US soldier kicked out of Army after FBI says he enlisted to become better at killing Black people
Killian M. Ryan was arrested August 26 and charged with one count of knowingly making a false statement on his application for a secret security clearance, according to court records. On the same day, he was discharged from the Army for “serious misconduct,” said Lt. Col. Terence Kelley, an Army spokesman.
Prosecutors say Ryan operated social media accounts where he was in contact with extremists, including where he made the shocking claim about why he decided to join the military.
Ryan had been serving as a Fire Support Specialist and held the rank of Specialist when he was discharged, Kelley said. A Fire Support Specialist gathers intelligence and enemy target positions to help the Army in deploying and firing artillery. The job requires a secret security clearance. Ryan had served with the 2nd Battalion, 319th Airborne Field Artillery and the 1st Battalion, 325th Airborne Infantry Regiment. He had not deployed.
The former paratrooper was discharged for multiple driving under the influence of alcohol violations, according to a defense official, but prosecutors say they found far more serious issues during their investigation.
On his application for a secret security clearance in May 2020, Ryan allegedly said that it had been more than 10 years since he’d been in contact with his father, who has felony convictions for drug violations and auto theft.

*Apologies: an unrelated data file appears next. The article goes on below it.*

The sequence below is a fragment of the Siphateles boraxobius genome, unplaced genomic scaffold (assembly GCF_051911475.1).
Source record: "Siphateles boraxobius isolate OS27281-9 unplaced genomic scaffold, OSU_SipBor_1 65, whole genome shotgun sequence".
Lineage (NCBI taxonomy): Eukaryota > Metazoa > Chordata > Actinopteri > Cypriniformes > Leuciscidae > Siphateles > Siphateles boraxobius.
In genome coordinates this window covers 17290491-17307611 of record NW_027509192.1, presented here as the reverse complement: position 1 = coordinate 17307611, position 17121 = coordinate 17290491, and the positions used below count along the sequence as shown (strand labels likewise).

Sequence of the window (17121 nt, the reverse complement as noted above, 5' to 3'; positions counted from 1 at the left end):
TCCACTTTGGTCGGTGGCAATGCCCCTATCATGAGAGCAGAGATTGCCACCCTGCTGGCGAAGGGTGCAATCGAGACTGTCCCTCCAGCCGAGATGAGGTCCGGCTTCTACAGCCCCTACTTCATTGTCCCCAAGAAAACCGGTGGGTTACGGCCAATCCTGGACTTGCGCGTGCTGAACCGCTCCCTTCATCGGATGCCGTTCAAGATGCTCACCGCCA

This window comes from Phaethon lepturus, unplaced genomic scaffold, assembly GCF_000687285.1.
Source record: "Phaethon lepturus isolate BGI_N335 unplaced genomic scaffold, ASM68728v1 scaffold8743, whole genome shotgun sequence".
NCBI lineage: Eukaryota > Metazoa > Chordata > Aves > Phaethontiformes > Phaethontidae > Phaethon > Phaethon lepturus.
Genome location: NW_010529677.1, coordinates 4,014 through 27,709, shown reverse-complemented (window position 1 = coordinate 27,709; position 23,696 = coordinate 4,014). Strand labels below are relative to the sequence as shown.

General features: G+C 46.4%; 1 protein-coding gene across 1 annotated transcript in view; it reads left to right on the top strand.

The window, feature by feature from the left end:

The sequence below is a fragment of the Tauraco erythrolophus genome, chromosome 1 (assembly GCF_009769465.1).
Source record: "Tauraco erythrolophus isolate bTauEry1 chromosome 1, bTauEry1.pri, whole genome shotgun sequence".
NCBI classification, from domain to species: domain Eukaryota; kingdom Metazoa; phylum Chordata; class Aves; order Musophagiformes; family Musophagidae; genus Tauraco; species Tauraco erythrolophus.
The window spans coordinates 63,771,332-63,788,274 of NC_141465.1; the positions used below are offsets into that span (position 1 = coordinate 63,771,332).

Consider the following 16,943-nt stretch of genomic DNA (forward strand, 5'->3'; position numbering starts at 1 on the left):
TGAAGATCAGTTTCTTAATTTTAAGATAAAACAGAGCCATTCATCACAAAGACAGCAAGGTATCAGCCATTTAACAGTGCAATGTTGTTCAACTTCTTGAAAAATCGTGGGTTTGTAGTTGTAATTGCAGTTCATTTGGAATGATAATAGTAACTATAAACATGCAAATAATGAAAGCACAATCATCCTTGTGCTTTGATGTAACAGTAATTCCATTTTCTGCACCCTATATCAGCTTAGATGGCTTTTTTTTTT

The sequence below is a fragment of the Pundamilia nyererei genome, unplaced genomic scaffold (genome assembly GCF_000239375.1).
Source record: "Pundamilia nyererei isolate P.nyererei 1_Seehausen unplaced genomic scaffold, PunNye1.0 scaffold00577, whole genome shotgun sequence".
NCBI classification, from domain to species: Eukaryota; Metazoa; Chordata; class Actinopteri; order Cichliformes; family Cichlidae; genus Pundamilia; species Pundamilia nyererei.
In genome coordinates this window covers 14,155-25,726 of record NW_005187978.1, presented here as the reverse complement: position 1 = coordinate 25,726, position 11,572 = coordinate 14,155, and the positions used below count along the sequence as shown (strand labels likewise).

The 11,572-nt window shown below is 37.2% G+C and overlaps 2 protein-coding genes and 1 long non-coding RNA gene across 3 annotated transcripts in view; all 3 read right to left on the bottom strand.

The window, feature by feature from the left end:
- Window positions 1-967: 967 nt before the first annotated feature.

But investigators found a number of social media accounts, all allegedly registered to Ryan, which were used to contact his father during the 10-year period. They also found recent photos of Ryan with his father, court records say.
When investigators further probed the accounts, they noted that one of Ryan’s accounts had “been in contact with numerous accounts associated with racially motivated extremism,” court records said. The account username referenced Sigurd — a figure in Norse mythology that is sometimes co-opted by White supremacists — and an email registered to the account referenced Nazi ideology.
On another account, Ryan allegedly posted: “I serve for combat experience so I’m more proficient in killing n*****s.” Investigators found that Ryan registered some of these social media accounts with an email that included “naziace1488.”
CNN has reached out to Ryan’s attorney for comment.
At least 95 people charged in connection with the January 6 insurrection served in the US military, according to a CNN review of Pentagon and Justice Department records.
Late last year, the Pentagon then issued a sharper, clearer definition of extremist behavior that, for the first time, included guidance on social media platforms and posts.